Karasu Sumo

Today was the ninth day of the ninth month, an auspicious day in Shinto religion (the last uneven month of the year – only single digits count I guess?) and once again, this called for a purification rite. Today, at Kamigamo shrine there was first a ceremonial offering of flowers – chrysanthemums – and, following that, entertainment for the gods: sumo wrestling.

The ceremony started at 10 am with the wrestlers – 18 boys – purifying themselves in one of the rivers of Kamigamo shrine. They all wore the traditional fundoshi loincloth and only a thin jacket, I’m sure they must have been cold even though the weather was nice. Then some more purification rites took place, with elaborate bowing to the river and waving of the white paper; but one of them involved a number of small arrows of maybe 30 cm length – that was certainly a new one for me. The offering of the chrysanthemums took place at the main hall of the shrine, but I did not dare to give up my front row spot for the sumo, so I cannot report any details on that.

Anyway, at some point the party returned and joined the spectators. A woman and two children, dressed in Heian style kimono (12 layers, remember) and some shinto priests seated themselves inside a wooden hall. Before it, a sumo ring had been installed, and the boys, divided into two groups, were seated to the left and right of it, or as it’s called in Japan to the East and West. Then the ring itself was purified by shinto priests, one from each side. Both drew a figure eight into the ring and walked along it. I am very curious what the reason for this is, but I could not find out. Then, after some offerings for the gods and each group stepping into the ring, bowing to the main guests in the hall and performing more rituals, the sumo bouts started.two boys sumo wrestlingThere were four rounds of bouts. The first one the boys from the East and West competed against each other according to their rank, from the lowest rank to the highest. The other three rounds were different, here the winner of the bout could stay in the ring to meet his next opponent. It was very exciting to watch, I did not expect that. The boys were so serious about winning, and still they had so much obvious fun, it was exhilarating. It was almost like watching adult sumo, albeit with slight modifications and minor lapses of protocol, but the bouts themselves were just as exciting as with the big boys. Some of the bouts were over pretty quickly, while others, especially with the boys of higher rank, took some time and you could see some quite nice techniques at work.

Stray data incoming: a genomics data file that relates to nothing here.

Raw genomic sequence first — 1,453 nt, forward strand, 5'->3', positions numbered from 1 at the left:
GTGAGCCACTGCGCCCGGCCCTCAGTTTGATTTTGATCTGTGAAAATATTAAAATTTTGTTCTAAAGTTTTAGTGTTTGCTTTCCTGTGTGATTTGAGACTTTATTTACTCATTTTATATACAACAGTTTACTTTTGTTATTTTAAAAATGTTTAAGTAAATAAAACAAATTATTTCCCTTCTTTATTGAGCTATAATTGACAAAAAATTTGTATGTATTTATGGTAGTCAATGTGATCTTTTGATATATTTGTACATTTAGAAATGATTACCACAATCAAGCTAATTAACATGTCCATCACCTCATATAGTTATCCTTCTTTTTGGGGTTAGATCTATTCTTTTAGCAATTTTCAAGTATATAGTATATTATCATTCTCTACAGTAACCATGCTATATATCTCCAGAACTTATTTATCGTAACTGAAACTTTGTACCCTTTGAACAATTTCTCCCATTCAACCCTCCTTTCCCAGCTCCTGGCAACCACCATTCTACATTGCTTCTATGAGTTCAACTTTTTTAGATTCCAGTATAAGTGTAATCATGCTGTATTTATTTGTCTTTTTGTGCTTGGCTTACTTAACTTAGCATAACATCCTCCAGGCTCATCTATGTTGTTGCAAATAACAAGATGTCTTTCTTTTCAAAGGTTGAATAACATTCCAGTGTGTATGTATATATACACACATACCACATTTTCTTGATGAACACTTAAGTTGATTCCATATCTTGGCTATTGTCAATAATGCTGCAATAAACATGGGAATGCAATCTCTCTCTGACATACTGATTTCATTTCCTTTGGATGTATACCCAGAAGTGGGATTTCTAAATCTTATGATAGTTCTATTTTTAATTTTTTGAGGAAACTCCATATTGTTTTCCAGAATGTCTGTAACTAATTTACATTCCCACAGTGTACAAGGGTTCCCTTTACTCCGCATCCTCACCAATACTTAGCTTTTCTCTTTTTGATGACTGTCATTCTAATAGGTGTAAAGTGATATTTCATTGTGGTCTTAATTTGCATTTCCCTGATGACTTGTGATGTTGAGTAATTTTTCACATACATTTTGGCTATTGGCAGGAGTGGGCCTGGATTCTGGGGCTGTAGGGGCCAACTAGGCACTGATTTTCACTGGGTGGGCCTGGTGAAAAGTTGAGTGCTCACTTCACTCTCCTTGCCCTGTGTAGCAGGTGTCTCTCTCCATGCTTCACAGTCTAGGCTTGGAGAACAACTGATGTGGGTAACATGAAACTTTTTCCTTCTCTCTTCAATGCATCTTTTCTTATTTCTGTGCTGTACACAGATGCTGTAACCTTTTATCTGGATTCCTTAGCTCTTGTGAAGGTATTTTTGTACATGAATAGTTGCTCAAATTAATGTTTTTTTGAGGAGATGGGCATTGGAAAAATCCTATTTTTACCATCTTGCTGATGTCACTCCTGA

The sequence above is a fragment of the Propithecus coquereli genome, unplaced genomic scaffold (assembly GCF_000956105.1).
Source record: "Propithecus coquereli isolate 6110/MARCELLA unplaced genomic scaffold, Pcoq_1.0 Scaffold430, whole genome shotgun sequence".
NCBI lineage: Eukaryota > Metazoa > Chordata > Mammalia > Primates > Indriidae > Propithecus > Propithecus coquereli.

After the sumo wrestling was over, a small cup of chrysanthemum sake was offered to all spectators. It was considered to be free of charge, but most people made a small donation anyway. I did not notice anything particularly flowery about the sake, but  I am not an expert.pouring of chrysanthemum sakeAnd then, everything was over. I always find it interesting how quickly even the biggest crowds disperse in Japan. It seems that hanging around and staying for an extra chat is not something the Japanese are used to – well, not if even a restaurant visit is politely finished after two hours… This time it addionally surprised me that after the whole ceremonial beginnings and purifications and everything the whole thing ended rather unspectacularly – with a simple group photo…

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